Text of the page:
All short-term rentals to be registered in new directive – People Daily

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Friday, February 2nd, 2024 08:00 | By

Interior PS Raymond Omollo during a past event. Government has unveiled measures intended to address the surge in femicide cases in short-term rental properties.
PHOTO/Print

All operators of short-term rental properties including those under Airbnb will now be required to register with the Tourism Regulatory Authority (TRA) in a new policy directive.

A joint statement by the ministries of Interior, Gender, Education and Tourism said the mandatory registration requirement by February 5, 2024, is in response to the murders that have been carried out in short-term rentals.

The statement was signed by Interior Principal Secretary, Raymond Omollo alongside his colleagues Anne Wang’ombe (Gender and Affirmative Action), Beatrice Inyangala (Higher Education and Research), as well as John Ololtuaa (Tourism).

The PSs noted that the move is one of various measures intended to address the recent surge in femicide cases on the said properties. “Effective immediately, all operators of start-term accommodation rentals, including Airbnbs, are required to register with the Tourism Regulatory Authority (TRA),” read the statement.

Security for guests

“This registration process is designed to ensure that all accommodations meet the highest standards of safety and security for guests.” The PSs further decreed that effective February 5, 2024, National Government Administrative Officers (NGAOs) will work in tandem with TRA to ensure that Airbnb and lodging owners adhere to the aforesaid directive.

The new directive is expected to bolster the sector’s reputation for safety and quality. The registration process includes a one-time application fee of Sh1,000 and an annual license fee of Sh26,000 per unit.

Operators must also provide a completed application form, the original deposit slip for application and license fees, tariff or rack rates, and a copy of the title deed or lease agreement for the premises.

Additional requirements include a certificate of good conduct for the director(s) or proprietors, an entry permit for all non-Kenyan employees, and an affidavit for non-residents. Foreign-owned companies must have an asset base of Sh10 million.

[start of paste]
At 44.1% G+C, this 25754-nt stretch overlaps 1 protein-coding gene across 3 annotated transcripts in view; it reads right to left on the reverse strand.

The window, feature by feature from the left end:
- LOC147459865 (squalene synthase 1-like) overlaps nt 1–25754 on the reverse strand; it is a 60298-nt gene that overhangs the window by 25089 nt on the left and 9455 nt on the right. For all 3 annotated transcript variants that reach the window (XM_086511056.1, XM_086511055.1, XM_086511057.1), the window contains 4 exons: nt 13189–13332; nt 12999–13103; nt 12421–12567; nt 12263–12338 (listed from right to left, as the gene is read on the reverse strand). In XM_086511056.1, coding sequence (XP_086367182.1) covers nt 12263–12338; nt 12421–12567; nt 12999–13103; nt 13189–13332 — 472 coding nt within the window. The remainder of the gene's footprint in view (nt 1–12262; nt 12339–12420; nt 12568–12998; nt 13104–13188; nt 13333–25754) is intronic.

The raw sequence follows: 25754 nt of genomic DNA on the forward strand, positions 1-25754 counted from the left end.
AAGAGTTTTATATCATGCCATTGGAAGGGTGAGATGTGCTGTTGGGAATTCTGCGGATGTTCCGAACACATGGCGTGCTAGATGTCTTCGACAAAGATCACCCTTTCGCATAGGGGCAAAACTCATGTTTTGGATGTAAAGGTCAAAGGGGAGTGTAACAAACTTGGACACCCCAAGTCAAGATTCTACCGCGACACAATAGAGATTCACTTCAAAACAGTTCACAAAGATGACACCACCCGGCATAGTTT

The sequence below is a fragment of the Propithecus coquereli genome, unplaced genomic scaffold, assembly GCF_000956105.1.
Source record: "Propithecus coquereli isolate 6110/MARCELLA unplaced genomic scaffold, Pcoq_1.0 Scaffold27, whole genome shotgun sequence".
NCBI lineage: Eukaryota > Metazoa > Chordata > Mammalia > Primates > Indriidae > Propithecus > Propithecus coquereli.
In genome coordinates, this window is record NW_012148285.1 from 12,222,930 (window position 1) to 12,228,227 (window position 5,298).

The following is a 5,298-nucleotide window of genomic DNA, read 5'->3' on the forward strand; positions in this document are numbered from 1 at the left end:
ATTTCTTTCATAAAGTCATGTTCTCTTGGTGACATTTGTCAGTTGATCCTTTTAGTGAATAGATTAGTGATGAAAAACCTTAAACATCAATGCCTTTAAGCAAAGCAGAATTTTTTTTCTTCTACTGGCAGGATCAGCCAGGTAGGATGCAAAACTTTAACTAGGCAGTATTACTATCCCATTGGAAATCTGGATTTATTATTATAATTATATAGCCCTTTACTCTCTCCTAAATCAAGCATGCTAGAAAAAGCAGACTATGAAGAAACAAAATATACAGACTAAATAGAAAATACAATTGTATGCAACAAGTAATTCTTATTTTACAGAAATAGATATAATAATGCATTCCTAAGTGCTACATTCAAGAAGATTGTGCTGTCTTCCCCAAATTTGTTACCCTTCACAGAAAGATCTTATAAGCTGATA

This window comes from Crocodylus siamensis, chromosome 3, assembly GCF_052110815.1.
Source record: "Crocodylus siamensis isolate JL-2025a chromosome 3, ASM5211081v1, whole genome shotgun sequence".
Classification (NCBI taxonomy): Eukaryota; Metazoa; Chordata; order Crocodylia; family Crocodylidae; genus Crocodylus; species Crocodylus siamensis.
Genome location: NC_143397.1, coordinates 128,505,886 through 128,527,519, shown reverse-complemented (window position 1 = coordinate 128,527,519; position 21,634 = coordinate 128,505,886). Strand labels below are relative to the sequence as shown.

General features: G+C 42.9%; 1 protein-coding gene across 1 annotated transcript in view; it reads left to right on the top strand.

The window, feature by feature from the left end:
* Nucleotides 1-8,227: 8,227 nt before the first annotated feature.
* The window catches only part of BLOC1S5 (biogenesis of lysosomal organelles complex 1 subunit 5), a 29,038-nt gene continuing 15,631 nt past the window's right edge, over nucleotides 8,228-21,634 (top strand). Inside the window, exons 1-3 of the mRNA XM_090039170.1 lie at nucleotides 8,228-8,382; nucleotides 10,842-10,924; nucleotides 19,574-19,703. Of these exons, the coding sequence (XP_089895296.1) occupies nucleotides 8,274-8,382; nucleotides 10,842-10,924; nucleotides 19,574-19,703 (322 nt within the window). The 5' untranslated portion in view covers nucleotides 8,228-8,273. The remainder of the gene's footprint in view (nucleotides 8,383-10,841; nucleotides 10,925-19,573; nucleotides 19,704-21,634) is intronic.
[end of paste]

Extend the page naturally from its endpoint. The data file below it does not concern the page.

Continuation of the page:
The PSs noted that the TRA, in partnership with NGAOs will conduct inspections of registered properties to ensure compliance and maintain safety standards.

“Resident Associations are encouraged to work closely with law enforcement agencies for effective enforcement. This includes sharing Information, Joint inspections, and coordinated responses to any safety standard violations.”

Security guards are now legally required to record the identification details of all individuals entering the premises, document their entry and exit times, and temporarily retain all visitor identification documents. These measures also mandate the installation of CCTV surveillance systems, ensuring that Airbnb hosts comply with security standards and regulations.

However, some Airbnb operators have expressed concerns over the cost and feasibility of these requirements, as well as the potential invasion of privacy for their guests.  They argue that Airbnb offers a different kind of service than hotels, one that is more personalised and flexible, and that they should not be subjected to the same rules as hotels. On the other hand, some hoteliers have welcomed the new measures, claiming that they will level the playing field and protect the interests of both the consumers and the industry.

The government will also collaborate with booking platforms to limit access to unregistered rentals. The tourism agency said harsh penalties, including fines and license revocation await those who fail to comply. “Late payments for all licenses will attract a penalty of 10 per cent of the applicable license fee for every month delayed,” TRA said.

Tourism sector

The new regulations are anticipated to benefit both operators and users of short-term rental accommodations by providing an added layer of security and peace of mind.  Kenya’s emerging Airbnb sector is becoming a significant contributor to the tourism sector, offering affordable and diverse options for travelers.

These platforms not only supplement scarce accommodation for local and international visitors, but also allow tourists to enjoy a more customized and immersive travel experience. They can stay in residential areas and interact with the local culture.

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